Body Ends

One mahogany plank 1″x8″xl4″ is used for the build-up of the front and rear. For ease in working this was later cut into 1″x2″x7′ lengths. The strips are sanded off flush with bulkheads A and L. The pieces are cut rough and glued in place. Do not attempt to shape until all pieces are glued up. To shape the body and ends, a disk grinder is recommended. It can probably be rented or borrowed from the local body shop over the weekend and with it the entire body can be shaped in less than a day. The nose piece is notched out so that a radiator hose can be nailed in place and covered with the inside turned out of an old innertube.

Before shaping, remove all brads used to hold strips in place while the glue was drying. After shaping the body, No. 5, 3/4-in. flathead brass screws are used to hold the strips to the bulkheads.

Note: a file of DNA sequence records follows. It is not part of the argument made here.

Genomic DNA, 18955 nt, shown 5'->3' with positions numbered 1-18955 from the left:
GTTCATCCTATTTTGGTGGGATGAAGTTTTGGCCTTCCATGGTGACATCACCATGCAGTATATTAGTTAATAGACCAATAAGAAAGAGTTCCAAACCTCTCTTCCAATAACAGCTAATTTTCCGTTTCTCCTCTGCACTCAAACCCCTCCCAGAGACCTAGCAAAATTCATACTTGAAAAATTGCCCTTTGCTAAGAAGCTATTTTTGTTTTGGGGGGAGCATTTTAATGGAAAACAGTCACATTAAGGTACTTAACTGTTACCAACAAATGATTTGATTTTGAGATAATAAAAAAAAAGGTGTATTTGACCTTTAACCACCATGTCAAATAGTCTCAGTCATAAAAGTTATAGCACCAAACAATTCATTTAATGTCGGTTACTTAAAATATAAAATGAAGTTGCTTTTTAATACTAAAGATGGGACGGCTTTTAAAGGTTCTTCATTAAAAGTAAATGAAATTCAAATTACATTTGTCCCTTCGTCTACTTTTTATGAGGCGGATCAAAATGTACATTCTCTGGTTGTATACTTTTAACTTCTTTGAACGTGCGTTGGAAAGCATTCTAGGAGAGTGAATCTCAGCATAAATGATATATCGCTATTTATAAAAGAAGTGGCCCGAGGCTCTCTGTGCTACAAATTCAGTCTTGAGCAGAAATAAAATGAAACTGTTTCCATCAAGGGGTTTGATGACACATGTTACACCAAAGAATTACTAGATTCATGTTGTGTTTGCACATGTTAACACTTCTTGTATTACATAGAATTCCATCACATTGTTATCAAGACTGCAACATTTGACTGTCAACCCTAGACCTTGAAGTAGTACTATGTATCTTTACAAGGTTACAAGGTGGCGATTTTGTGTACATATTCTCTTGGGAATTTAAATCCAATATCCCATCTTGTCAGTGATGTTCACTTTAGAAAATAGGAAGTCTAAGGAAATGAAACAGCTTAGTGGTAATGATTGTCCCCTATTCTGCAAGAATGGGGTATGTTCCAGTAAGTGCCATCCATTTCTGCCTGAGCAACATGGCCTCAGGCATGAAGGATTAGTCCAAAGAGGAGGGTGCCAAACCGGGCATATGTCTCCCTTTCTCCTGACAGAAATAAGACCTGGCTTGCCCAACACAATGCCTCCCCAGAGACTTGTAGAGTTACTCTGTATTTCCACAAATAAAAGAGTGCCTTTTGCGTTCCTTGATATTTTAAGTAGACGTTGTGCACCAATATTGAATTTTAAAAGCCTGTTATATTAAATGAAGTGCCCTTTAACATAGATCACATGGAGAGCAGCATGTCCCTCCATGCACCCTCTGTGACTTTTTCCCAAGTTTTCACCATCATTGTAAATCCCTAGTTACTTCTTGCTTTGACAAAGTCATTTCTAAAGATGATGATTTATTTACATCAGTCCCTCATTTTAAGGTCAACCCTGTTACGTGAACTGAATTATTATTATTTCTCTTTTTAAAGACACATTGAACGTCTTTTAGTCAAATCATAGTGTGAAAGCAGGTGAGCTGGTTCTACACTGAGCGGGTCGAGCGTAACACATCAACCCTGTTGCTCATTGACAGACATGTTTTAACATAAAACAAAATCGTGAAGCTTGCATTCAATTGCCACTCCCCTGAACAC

Body Finish

After power sanding, hand sand the body with No. 60 paper. Then apply a sealer, sanding between each third coat. Next apply spar varnish inside and out. If desired, it can be compounded and waxed.

Seats

These are made up of 3/8- and 1/8-in. steel rod. The 12-ft. lengths of 3/8 in. and 8 lengths of 1/8-in. rod used for both seats.

This car has been subjected to all kinds of tests, short of a collision. It was left completely exposed to snow and rain for long periods and has stood up perfectly. To allow for water to pass through the car, small % in. drain holes were drilled at each corner in the bottom of the car. By placing the car on a slight incline, any accumulated water will drain out. The bottom of the car should be undercoated with a body dead-ener. This will protect all hard-to-check places from dryrot or warping.